Arts: No sets please, we're Scottish

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EXCEPT IN Verona, you can no longer do Aida as a grand spectacular. That kind of production is a cliche, and it is too expensive. In Antony McDonald's new production of Aida, seen initially at Edinburgh's Festival Theatre, McDonald said he was "trying to redress the balance towards the personal".

Thus the sets, designed by McDonald himself and George Souglides, hardly existed; just a few chairs and some strips of lighting. The costumes were dowdy, suggesting no particular period. Instead of having colour-coded Ethiopians - evidently not politically correct - everyone looked pale, as though they had forgotten stage make-up.

But unfortunately, this production descended continually until it became risible.

Aida arrived in Act I, apparently, by lift. Scene II ("the temple of Vulcan") had a row of men facing a wall, apparently making use of a huge urinal, and its ballet seemed to consist of conjuring tricks suitable for a children's party. In Act II the cast carried bits of a dismantled car across the stage, and the women semaphored as though giving the odds at a racecourse. Amneris's attendants came on as a women's choral society, apparently singing from scores which turned out to be illustrated magazines.

People sniggered at all of this. McDonald did not care. He apparently wanted to make the public guess at his symbolic meaning, and then to baffle them. He had no meaning. It was an immense postmodern double-bluff.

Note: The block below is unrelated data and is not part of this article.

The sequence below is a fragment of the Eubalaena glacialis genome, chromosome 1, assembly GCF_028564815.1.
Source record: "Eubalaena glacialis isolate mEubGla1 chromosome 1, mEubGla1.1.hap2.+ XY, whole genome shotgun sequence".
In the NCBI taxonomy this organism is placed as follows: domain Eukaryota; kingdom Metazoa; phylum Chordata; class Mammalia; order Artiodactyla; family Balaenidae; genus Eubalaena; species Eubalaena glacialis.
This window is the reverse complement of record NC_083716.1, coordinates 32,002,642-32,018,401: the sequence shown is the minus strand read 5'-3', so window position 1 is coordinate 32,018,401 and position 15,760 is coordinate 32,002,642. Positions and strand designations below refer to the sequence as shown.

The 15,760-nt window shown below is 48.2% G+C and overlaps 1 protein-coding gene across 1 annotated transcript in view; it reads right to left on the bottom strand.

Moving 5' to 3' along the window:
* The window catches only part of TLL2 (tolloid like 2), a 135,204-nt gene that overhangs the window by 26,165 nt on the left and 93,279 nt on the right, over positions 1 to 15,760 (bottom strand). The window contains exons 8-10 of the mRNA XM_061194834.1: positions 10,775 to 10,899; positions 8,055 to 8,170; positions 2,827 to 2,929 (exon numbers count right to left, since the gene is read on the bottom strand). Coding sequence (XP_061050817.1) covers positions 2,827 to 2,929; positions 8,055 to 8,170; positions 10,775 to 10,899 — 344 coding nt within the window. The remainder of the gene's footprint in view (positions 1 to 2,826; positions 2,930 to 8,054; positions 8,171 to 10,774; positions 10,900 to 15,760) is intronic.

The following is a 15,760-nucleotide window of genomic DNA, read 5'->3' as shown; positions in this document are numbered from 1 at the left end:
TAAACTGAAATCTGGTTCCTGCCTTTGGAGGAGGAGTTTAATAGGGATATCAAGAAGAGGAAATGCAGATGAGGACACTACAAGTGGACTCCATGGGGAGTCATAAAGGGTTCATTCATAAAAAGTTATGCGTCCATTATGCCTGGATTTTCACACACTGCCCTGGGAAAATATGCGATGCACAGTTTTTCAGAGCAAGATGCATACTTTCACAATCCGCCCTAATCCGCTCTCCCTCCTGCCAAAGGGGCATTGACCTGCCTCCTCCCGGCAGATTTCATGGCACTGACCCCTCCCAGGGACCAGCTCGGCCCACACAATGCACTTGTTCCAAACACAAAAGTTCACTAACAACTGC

The Grand March gave it away. Instead of pomp and ceremony, the Egyptian women sat on Persian mats and produced bananas out of picnic boxes, while the trumpeters, wearing dark glasses like mafiosi, sat on chairs and blasted.

McDonald's plan to reduce the drama to a personal level was scuppered by an ill-matched pair of lovers. Neither had any charm; Lada Biriucov, in the title role, produced a thick tone of immense power, but without any sensuality or refinement. As an actor she was a classic barnstormer, hunching her shoulders, making two fists and closing her eyes to hurl misery and passion into the ether. Vladimir Kuzmenko as Radames, on the other hand, did not act at all. Vocally he sounded dry, and he just stood while Aida tore and pushed at him. You sympathised with her.

In any case, the personal drama of Aida is a drama of stock characters and stock situations. With its religious choruses spoilt by visual wisecracks, its splendour reduced to game-playing and its political dimension to Lilliput, there are only a few exquisite arias and ensembles left. These, alas, had limited effect.

There was, however, a magnificent Amneris (Rosalind Plowright), fluent, vocally abundant and sharply characterised. The Amonasro (Vladimir Redkin) was also effective; his dramatic voice and spacious acting had real credibility. Michail Ryssov was an impressive Ramfis, and Stafford Dean a reedy King. Emmanuel Joel conducted rather ineffectually, his tempos often not convincing either orchestra or audience.

Raymond Monelle

Glasgow Theatre Royal (0141-332 9000) tonight, Thurs, 29 May, 3, 8, 12 June; Edinburgh Festival Theatre (0131-529 6000)16, 18 June